The Bowser Administration is to be commended for its plan to put smaller shelters throughout DC as replacement capacity for DC General family shelter. It is, however, facing vehement opposition from some folks to the whole plan, to specific sites, or to elements of the plan. The DC Council heard from almost 90 witnesses at the hearing on March 17, including us. It can be difficult to tell the difference between actual concerns and criticism motivated by what we call here the “isms”: primarily classism, racism and NIMBYism. We recommend that DC government officials consider these three basic questions to unmask those “isms”:
Who’s giving the input?
Many of the most negative comments we’ve seen have been offered anonymously. Generally, people with legitimate concerns are not afraid to come out into the light and make their voices heard. People should identify themselves in community meetings and online if they want their concerns to be taken seriously. The cloak of anonymity should be shed so others can fairly judge the context of assertions and to elevate the conversation to a constructive one, reducing baseless personal or political attacks.
Are concerns based on facts or on fears and stereotypes?
There is no evidence that crime will go up or property values will go down if a homeless shelter opens up in a neighborhood. Opposition on the basis of crime or property values often is based on stereotypes about families experiencing homelessness, people living in poverty and people of color. It may also be based on misinformation about what family shelters in DC look like. There are numerous small scale family shelters in DC already. Most DC residents probably have no idea where those shelters are located, because there’s no way to distinguish the buildings from other buildings, nor the residents from other neighbors.
There may be room for disagreement about many of the particulars of the Mayor’s plan: whether or not developers are being unjustly enriched; whether the Administration pursued a sufficient number of alternative sites; whether a facility should be three stories tall or four. Such concerns often are expressed, however, to veil underlying “isms” and do not typically lend themselves to scientific verification or disproof. (On the other hand, concerns about the environmental hazards and ensuing health risks of the Ward 5 site can be objectively validated through scientific testing.)
If the concerns are based on facts, is the criticism constructive and fairly applied?
When concerns are raised that appear to be based on facts, the next questions are whether the critic is proposing solutions and whether the criticism is fairly applied in other contexts.
Where there are specific, reasonable asks and it is clear that the critic will accept and welcome the shelter if those asks are met, then that input should be taken seriously and accommodated. Where the critics will continue to oppose the shelter even after their vocalized concerns are met, then something deeper is going on, and the opposition is most likely rooted in an ism. For example, we very much appreciate all the people raising concerns about the design of the new shelters and how it will impact the dignity, health and safety of families in the shelters. We’ve been raising these concerns since the fall, when the Administration first proposed lowering the legal standard for family shelters from apartment style to rooms with shared bathrooms and cafeterias. One way to assess the legitimacy of this concern is to ask whether changing the design would eliminate their opposition—if the shelters had private bathrooms or cooking facilities or another design change, would a critic then support a particular site or the plan itself?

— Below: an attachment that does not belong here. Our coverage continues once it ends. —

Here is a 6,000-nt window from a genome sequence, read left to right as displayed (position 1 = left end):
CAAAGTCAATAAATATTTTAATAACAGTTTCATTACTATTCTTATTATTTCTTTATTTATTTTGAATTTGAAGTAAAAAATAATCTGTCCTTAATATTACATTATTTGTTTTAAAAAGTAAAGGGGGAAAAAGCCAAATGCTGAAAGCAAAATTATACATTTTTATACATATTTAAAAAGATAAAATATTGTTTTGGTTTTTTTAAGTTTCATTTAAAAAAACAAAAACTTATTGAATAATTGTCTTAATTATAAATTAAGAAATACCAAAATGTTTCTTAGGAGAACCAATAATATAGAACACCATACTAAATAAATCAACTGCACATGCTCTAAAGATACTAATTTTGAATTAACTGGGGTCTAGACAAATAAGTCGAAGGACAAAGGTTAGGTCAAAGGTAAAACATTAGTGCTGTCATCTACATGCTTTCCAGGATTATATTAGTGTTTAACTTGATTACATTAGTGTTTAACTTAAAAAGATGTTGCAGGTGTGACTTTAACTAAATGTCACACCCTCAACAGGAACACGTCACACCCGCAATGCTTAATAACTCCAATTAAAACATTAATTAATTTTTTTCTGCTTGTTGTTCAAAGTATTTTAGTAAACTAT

Another good way to determine if input is based on an “ism” is to see if the criticism is equally applied in other contexts. For instance, both residents and the Council have spent a lot of time focusing on whether the Administration is getting a good deal for its (our) money. It definitely looks like a lot of money at first glance, and the Administration needs to explain the costs in a more understandable way. We think the way DC gives away deals (and land) to developers in this city has got to change. But the amount of Council, media and public attention to the fiscal responsibility of these deals far outweighs the attention we have seen given to this issue in any other context. For instance, for the development at St. Elizabeth’s hospital, DC will give away public land and devote at least $50 million to subsidize a for-profit sports team’s training facility—with not one affordable housing unit targeted to the hundreds of homeless men who currently live in a shelter on that land. Very little outrage has been expressed at that deal. We shouldn’t just be asking DC to be careful with its money when the development will benefit homeless families or bring shelter into high-end neighborhoods.
Similarly, if neighbors express concern that a less than fifty unit building is too high density, will bring too much traffic to the neighborhood, or represents a safety risk to neighborhood children, the government should ask whether these same concerns are present regarding nearby condominium or apartment buildings or other high density uses in the neighborhood. If not, these concerns may be rooted in an “ism.”
If, in fact, the Administration responds to legitimate concerns of advocates and community members, it will be much easier to unmask the “isms” that often rear their ugly heads in opposition to siting affordable housing and social services for low-income residents. We hope they do so, and we wish them success in sifting through legitimate and illegitimate concerns so that they can move on with the very important task of closing DC General family shelter. Homeless families deserve the same safety and dignity that all District residents do, even in a temporary home, and they can’t get that at DC General.